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Dealing with Technical Debt

adammckerlie profile image Adam McKerlie Originally published at tech.gadventures.com ・4 min read

Originally posted on tech.gadventures.com

Technical debt is something that every software company has to deal with at some point. Whether it’s from bad architectural designs or just changing business needs, at some point technical debt will need to be refactored. Here are a few tips I’ve pulled from my experience removing technical debt.

A Technical Debt Pig

Take Inventory

The first step in dealing with technical debt is to take inventory of the entire codebase. Knowing the extent of the codebase is necessary before you can start removing or rewriting parts of it. Using Google Analytics to understand which parts of the code get used the most can provide an easy jumping off point for web apps. Refactoring the most used portions of the website can often lead to quick wins.

Once you’ve taken inventory of your codebase it’s important to understand how certain functions get used and how they interact with other pieces of the code. If your project has tests, I find that looking through these tests can provide invaluable information. Unit tests are great at seeing the expected inputs to functions and understanding how the code is supposed to be used. If the tests are properly written it can also help you understand what interacts with what.

Taking inventory also gives you a basic checklist that you can use to keep track of what’s left to refactor.

Have a Plan

Now that you have an inventory of everything in your codebase you can start planning the refactor of your technical debt. I like to start this plan with a list of functions that are coupled together. This list gives me an idea of the functions of code that need to be refactored together. From there, I can get an idea of how long each chunk will take.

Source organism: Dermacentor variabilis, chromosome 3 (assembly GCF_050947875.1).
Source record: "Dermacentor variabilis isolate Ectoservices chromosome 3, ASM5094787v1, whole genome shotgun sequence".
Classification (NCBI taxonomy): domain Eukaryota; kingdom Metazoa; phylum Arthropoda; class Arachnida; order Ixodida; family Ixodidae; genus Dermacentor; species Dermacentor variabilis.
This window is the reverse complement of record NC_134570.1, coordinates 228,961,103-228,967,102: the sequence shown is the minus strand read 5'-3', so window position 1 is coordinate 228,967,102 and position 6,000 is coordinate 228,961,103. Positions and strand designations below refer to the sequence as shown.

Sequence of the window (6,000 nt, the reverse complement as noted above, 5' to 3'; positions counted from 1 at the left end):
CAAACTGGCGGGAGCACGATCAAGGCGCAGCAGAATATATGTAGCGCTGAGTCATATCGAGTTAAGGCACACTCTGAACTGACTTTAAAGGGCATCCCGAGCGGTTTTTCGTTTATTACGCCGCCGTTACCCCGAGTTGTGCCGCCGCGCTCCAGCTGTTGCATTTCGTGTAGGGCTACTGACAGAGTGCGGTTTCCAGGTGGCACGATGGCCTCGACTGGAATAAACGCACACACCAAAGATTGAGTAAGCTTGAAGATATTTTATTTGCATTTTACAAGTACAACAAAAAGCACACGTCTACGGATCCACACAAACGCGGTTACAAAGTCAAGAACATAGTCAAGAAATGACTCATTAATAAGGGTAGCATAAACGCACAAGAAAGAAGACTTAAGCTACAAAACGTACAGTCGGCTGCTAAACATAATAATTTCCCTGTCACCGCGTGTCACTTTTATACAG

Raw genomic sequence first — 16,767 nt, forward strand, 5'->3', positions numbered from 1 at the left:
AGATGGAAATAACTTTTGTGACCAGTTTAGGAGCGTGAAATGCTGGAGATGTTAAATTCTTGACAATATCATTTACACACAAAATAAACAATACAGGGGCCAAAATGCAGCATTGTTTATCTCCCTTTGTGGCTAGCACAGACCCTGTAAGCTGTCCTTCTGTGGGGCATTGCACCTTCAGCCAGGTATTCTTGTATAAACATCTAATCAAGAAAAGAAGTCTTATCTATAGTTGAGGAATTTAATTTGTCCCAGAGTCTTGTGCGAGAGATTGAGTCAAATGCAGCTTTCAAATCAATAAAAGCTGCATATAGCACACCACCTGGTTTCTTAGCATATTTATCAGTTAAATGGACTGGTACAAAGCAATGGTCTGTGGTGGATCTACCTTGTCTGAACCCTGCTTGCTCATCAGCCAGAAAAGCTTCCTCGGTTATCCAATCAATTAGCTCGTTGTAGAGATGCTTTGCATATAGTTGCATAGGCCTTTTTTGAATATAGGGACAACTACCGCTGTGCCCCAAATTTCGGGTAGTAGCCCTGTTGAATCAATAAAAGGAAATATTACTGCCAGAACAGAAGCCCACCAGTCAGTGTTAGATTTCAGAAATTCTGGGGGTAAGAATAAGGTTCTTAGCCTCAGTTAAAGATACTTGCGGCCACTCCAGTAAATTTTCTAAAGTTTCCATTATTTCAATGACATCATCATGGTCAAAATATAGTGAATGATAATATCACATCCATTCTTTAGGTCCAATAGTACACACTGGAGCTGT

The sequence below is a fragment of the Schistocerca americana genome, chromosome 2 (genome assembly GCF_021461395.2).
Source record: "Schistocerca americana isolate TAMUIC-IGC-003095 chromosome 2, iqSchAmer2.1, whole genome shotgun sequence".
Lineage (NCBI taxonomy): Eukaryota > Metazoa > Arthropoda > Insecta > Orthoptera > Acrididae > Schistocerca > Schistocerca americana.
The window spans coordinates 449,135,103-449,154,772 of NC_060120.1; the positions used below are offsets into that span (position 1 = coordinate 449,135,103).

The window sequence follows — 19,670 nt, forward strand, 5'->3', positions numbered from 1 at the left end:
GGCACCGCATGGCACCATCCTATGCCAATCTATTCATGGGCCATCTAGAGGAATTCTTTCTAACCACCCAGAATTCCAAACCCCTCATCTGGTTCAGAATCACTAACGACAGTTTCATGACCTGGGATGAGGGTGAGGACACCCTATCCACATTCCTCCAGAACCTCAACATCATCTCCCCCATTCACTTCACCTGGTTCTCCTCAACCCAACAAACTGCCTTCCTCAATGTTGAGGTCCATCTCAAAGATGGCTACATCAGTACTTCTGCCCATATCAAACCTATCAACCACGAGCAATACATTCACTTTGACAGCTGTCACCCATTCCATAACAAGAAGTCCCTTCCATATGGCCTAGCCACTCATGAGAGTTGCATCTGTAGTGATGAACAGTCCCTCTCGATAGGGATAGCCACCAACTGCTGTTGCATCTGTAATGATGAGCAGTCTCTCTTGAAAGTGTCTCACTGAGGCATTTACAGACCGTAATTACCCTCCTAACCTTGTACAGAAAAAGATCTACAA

Once you have the coupled functions you can start thinking about whether the code needs to be refactored. In general, if something works well and still meets the needs of the users it probably doesn’t need to be changed. If it’s no longer relevant, runs poorly or is dangerous from a data integrity standpoint, you should refactor it. Look for any functions that are no longer being used or have been duplicated for different inputs and try to remove or combine them.

Create Realistic Timelines

While you’re creating the plan to deal with the technical debt, always keep in the back of your mind a running tally of how long this will take. Removing technical debt often takes a long time, especially when you do it properly. If you’re refactoring entire sections you may have to consider porting the legacy data over to a new system. This might mean creating scripts that map your old data to your new models or, if the old data models still make sense, just copying the data over.

A big part of removing technical debt is talking to your users. Make sure you understand their needs and how the old code fails to meet those needs. From there, you’ll understand what’s needed from your system and how to handle the refactor. As you’re talking to your users make sure they’re comfortable with the proposed plan. What may work for you in your mind might not work for your users and knowing this beforehand can help lessen the friction of change.

Execute and Launch

Once you’ve determined the technical debt that you need to refactor, come up with a plan to get rid of it, create realistic timelines for dealing with the debt you now have to execute and launch the changes. From past experience, I find that doing small changes and quick launches helps users cope with changes. When you code in a silo and release large functionality all at once there’s a much larger risk of failure. Making sure you have proper test cases for all the different use cases can help mitigate some of the risks of launching large features.

Launching to a small subset of users is a great way to test new functionality and get feedback on the changes before releasing to everyone. This allows you to validate your new code and make sure that it works. It gives you time to create more documentation and make sure that the migration is as seamless as possible.

Once everything’s ready, it’s time to launch to everyone and iterate on those changes.

Preventing Technical Debt